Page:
9. Egli K (2003) On the use of anammox in treating ammonium-rich wastewaterGoogle Scholar
  10. Gieseke A, Bjerrum L, Wagner M, Amann R (2003) Structure and activity of multiple nitrifying bacterial populations co-existing in a biofilm. Environ Microbiol 5(5):355–369PubMedCrossRefGoogle Scholar
  11. Ginestet P, Audic J, Urbain V, Block J (1998) Estimation of nitrifying bacterial activities by measuring oxygen uptake in the presence of the metabolic inhibitors allylthiourea and azide. Appl Environ Microb 64(6):2266–2268Google Scholar
  12. Gresch M, Armbruster M, Braun D, Gujer W (2011) Effects of aeration patterns on the flow field in wastewater aeration tanks. Water Res 45(2):810–818PubMedCrossRefGoogle Scholar
  13. Grunditz C, Dalhammar G (2001) Development of nitrification inhibition assays using pure cultures of Nitrosomonas and Nitrobacter. Water Res 35(2):433–440PubMedCrossRefGoogle Scholar
  14. Hawkins S, Robinson K, Layton A, Sayler G (2010) Limited impact of free ammonia on Nitrobacter spp. inhibition assessed by chemical and molecular techniques. Bioresource Technol 101(12):4513–4519Google Scholar
  15. Helmer C, Kunst S, Juretschko S, Schmid M, Schleifer K-H, Wagner M (1999) Nitrogen loss in a biofilm system. Water Sci Technol 39(7):13–21CrossRefGoogle Scholar
  16. Helmer-Madhok C, Schmid M, Filipov E, Gaul T, Hippen A, Rosenwinkel K-H, Seyfried C, Wagner M, Kunst S (2002) Deammonification in biofilm systems: population structure and function. Water Sci Technol 46(1–2):223–231PubMedGoogle Scholar
  17. Jetten MSM, Strous M, Pas-Schoonen KT, Schalk J, van Dongen U, Graaf AA, Logemann S, Muyzer G, van Loosdrecht MCM, Kuenen JG (1998) The anaerobic oxidation of ammonium. Fems Microbiol Rev 22(5):421–437Google Scholar
  18. Joss A, Derlon N, Cyprien C, Burger S, Szivak I, Traber J, Siegrist H, Morgenroth E (2011) Combined nitritation–anammox: advances in understanding process stability. Environ Sci Technol 45(22):9735–9742PubMedCrossRefGoogle Scholar
  19. Katsogiannis A, Kornaros M, Lyberatos G (2003) Enhanced nitrogen removal in SBRs bypassing nitrate generation accomplished by multiple aerobic/anoxic phase pairs. Water Sci Technol 47(11):53–59PubMedGoogle Scholar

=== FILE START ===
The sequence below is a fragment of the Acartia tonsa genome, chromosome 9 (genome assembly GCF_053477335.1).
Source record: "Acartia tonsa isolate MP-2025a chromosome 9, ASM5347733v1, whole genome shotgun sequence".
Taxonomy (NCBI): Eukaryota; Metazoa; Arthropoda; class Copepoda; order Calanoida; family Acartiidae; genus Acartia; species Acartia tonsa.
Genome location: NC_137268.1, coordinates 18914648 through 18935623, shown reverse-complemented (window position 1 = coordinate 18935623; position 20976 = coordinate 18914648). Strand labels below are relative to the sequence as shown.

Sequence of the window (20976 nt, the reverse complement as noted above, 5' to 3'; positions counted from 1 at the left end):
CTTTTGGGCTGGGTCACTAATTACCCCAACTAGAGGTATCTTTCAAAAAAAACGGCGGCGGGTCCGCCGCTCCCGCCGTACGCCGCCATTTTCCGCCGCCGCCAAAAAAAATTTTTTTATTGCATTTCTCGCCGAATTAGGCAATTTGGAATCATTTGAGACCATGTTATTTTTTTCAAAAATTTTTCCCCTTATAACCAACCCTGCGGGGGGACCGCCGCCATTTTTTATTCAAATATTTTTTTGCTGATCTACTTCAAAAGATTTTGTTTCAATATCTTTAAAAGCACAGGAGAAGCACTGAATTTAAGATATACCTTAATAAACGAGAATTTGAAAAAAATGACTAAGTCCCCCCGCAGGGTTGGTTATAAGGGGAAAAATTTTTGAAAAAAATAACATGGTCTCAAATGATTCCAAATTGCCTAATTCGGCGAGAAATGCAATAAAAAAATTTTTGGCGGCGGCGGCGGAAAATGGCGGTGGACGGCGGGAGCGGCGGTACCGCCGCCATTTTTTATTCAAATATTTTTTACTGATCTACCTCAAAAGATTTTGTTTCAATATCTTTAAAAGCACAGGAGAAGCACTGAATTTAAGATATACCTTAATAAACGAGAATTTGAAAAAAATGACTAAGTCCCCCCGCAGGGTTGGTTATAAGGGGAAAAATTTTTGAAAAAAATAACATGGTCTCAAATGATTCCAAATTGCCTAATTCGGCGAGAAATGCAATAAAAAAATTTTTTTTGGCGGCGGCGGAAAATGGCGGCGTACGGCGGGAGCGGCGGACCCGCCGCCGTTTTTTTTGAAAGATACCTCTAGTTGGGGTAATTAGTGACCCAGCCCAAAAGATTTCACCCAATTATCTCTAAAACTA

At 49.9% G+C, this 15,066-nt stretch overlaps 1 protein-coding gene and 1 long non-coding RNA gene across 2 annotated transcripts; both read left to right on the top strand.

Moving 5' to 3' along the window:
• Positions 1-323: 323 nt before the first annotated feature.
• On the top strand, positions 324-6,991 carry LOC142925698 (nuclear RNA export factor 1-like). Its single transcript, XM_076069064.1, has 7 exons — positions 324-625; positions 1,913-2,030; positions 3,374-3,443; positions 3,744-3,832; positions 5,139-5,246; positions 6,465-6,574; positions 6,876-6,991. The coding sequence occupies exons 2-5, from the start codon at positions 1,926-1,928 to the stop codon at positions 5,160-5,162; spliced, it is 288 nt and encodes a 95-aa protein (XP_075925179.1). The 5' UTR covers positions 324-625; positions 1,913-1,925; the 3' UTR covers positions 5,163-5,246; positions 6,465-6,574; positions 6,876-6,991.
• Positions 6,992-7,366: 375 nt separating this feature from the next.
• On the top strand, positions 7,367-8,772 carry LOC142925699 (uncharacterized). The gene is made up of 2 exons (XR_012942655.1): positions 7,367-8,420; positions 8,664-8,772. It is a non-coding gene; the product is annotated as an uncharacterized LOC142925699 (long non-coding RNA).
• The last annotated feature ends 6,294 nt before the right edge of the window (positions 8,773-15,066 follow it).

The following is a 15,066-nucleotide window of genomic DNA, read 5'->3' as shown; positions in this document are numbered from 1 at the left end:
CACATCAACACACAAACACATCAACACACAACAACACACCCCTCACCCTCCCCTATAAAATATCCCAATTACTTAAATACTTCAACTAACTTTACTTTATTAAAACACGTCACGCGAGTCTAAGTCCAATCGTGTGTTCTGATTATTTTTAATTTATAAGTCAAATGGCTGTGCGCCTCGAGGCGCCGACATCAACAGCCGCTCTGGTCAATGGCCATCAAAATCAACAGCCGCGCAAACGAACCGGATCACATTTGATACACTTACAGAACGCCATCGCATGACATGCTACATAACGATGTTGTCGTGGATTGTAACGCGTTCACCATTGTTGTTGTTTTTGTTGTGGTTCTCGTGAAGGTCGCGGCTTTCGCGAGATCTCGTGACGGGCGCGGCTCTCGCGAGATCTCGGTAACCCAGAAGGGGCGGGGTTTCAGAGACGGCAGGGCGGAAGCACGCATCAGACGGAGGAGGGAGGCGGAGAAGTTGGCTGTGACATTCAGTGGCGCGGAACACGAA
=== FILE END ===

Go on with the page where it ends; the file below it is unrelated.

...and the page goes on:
20. Kim D, Lee D, Keller J (2006) Effect of temperature and free ammonia on nitrification and nitrite accumulation in landfill leachate and analysis of its nitrifying bacterial community by FISH. Bioresource Technol 97(3):459–468CrossRefGoogle Scholar
  21. Kowalchuk G, Stephen JR (2001) Ammonia-oxidizing bacteria: a model for molecular microbial ecology. Annu Rev Microbiol 55:485–529PubMedCrossRefGoogle Scholar
  22. Laanbroek HJ, Gerards S (1993) Competition for limiting amounts of oxygen between grown in mixed continuous cultures. Arch Microbiol 159(5):453–459CrossRefGoogle Scholar
  23. Lackner S, Horn H (2012) Evaluating operation strategies and process stability of a single stage nitritation–anammox SBR by use of the oxidation-reduction potential (ORP). Bioresource Technol 107:70–77CrossRefGoogle Scholar
  24. Lotti T, Kleerebezem R, Loosdrecht MCM van (2012) The MBR as superior tool for enrichment and kinetic characterization of anammox bacteria. IWA NRR 2012: Trends in NRR. Harbin, ChinaGoogle Scholar
  25. Müller E (2006) Bacteria and extracellular polymeric substances in activated sludge scum formation. PhD thesis, TU Munich, GermanyGoogle Scholar
  26. Nielsen M, Bollmann A, Sliekers AO, Jetten MSM, Schmid M, Strous M, Schmidt I, Larsen L, Nielsen LP, Revsbech N (2005) Kinetics, diffusional limitation and microscale distribution of chemistry and organisms in a CANON reactor. FEMS Microbiol Ecol 51(2):247–256PubMedCrossRefGoogle Scholar
  27. Nogueira R, Melo L (2006) Competition between Nitrospira spp. and Nitrobacter spp. in nitrite-oxidizing bioreactors. Biotechnol Bioeng 95(1):169–175PubMedCrossRefGoogle Scholar